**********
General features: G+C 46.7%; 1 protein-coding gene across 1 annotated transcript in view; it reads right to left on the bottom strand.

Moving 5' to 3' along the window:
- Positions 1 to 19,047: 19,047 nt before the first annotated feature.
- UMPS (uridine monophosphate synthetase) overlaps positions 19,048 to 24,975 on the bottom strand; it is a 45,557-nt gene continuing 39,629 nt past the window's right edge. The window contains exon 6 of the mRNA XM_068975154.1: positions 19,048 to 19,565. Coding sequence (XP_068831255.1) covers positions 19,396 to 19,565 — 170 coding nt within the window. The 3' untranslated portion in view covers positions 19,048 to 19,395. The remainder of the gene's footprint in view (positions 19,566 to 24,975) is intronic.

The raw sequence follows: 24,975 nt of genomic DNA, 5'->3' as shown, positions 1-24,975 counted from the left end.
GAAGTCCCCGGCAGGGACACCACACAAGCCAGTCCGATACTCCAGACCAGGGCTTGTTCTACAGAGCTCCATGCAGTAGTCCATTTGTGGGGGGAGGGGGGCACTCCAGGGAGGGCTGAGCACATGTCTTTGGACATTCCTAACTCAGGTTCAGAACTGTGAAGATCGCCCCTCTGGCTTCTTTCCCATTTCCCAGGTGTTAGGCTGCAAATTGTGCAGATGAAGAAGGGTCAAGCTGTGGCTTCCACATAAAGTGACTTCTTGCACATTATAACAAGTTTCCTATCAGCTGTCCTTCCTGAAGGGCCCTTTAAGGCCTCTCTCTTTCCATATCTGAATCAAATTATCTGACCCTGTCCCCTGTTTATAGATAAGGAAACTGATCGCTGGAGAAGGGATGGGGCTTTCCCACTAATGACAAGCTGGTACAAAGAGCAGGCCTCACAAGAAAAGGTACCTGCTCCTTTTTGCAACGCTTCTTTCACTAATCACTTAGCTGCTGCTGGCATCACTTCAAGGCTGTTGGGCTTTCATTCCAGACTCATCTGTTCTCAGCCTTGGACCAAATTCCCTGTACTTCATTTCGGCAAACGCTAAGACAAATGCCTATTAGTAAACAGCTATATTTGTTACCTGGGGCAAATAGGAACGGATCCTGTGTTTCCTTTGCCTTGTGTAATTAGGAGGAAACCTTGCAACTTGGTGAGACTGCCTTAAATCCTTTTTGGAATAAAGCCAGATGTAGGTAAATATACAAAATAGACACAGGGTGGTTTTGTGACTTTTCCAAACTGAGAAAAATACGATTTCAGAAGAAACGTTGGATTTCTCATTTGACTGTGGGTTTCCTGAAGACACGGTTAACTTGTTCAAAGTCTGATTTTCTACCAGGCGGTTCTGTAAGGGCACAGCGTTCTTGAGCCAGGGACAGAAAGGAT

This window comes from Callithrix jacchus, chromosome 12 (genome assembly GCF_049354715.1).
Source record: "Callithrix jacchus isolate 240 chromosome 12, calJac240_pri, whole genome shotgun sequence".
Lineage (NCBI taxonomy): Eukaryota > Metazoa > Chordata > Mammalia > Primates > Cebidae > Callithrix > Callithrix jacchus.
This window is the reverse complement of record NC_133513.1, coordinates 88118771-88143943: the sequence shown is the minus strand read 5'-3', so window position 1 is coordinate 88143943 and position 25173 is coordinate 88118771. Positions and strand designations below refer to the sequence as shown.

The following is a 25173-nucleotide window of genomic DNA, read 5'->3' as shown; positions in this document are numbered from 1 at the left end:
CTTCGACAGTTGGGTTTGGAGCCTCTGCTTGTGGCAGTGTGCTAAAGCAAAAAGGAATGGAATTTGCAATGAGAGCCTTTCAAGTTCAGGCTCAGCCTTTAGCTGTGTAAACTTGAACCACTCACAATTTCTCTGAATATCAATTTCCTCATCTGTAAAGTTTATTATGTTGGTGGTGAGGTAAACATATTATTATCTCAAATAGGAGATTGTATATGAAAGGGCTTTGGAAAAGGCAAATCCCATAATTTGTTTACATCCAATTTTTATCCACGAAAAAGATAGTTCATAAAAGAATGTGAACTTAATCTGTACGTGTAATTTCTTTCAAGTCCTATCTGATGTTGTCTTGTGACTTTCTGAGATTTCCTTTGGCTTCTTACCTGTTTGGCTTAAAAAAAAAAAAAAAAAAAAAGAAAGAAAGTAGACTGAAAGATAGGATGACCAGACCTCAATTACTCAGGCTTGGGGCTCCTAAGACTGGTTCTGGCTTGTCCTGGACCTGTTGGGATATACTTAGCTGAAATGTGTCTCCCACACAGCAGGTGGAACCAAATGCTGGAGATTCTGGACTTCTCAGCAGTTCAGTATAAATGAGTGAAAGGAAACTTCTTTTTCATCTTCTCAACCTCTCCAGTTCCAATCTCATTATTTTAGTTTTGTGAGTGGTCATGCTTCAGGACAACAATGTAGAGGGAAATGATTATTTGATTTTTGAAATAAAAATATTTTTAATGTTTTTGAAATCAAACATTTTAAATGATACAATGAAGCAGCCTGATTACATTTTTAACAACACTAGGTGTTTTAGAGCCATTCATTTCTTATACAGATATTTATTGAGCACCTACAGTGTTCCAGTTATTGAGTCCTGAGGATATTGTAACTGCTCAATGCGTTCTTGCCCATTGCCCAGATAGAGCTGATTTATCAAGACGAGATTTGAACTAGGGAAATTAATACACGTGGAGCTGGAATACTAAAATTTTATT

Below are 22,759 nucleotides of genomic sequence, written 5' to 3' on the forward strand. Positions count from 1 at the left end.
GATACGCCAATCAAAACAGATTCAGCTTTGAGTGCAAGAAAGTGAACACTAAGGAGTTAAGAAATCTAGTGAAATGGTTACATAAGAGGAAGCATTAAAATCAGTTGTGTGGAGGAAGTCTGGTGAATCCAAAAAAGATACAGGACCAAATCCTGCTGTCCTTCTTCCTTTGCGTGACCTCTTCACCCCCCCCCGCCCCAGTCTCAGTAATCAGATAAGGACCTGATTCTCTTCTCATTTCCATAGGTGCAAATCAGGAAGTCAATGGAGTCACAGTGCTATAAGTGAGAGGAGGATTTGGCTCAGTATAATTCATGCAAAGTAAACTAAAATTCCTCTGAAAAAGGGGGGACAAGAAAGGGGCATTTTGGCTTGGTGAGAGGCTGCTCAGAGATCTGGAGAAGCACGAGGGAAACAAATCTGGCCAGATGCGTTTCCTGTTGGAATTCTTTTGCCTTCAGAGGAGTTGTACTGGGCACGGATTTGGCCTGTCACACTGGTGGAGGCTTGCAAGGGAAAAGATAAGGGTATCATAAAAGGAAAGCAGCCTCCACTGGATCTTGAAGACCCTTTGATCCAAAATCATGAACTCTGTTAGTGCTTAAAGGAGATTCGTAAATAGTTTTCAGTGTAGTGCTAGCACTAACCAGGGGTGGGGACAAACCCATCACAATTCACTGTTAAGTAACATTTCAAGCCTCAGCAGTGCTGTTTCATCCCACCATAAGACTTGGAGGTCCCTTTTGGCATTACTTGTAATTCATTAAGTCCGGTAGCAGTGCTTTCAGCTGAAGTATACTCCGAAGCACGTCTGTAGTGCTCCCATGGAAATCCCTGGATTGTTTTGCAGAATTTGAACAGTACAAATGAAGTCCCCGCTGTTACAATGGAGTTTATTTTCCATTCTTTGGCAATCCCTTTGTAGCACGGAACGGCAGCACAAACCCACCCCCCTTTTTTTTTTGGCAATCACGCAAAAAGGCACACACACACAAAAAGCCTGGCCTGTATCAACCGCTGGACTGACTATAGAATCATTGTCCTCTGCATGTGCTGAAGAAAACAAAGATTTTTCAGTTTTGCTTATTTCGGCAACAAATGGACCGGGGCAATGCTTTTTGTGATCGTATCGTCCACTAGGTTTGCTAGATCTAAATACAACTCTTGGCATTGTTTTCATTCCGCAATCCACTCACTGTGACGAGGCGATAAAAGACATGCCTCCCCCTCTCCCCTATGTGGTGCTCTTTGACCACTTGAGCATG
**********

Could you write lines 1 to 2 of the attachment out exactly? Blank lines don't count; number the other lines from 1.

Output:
General features: G+C 46.7%; 1 protein-coding gene across 1 annotated transcript in view; it reads right to left on the bottom strand.

Moving 5' to 3' along the window: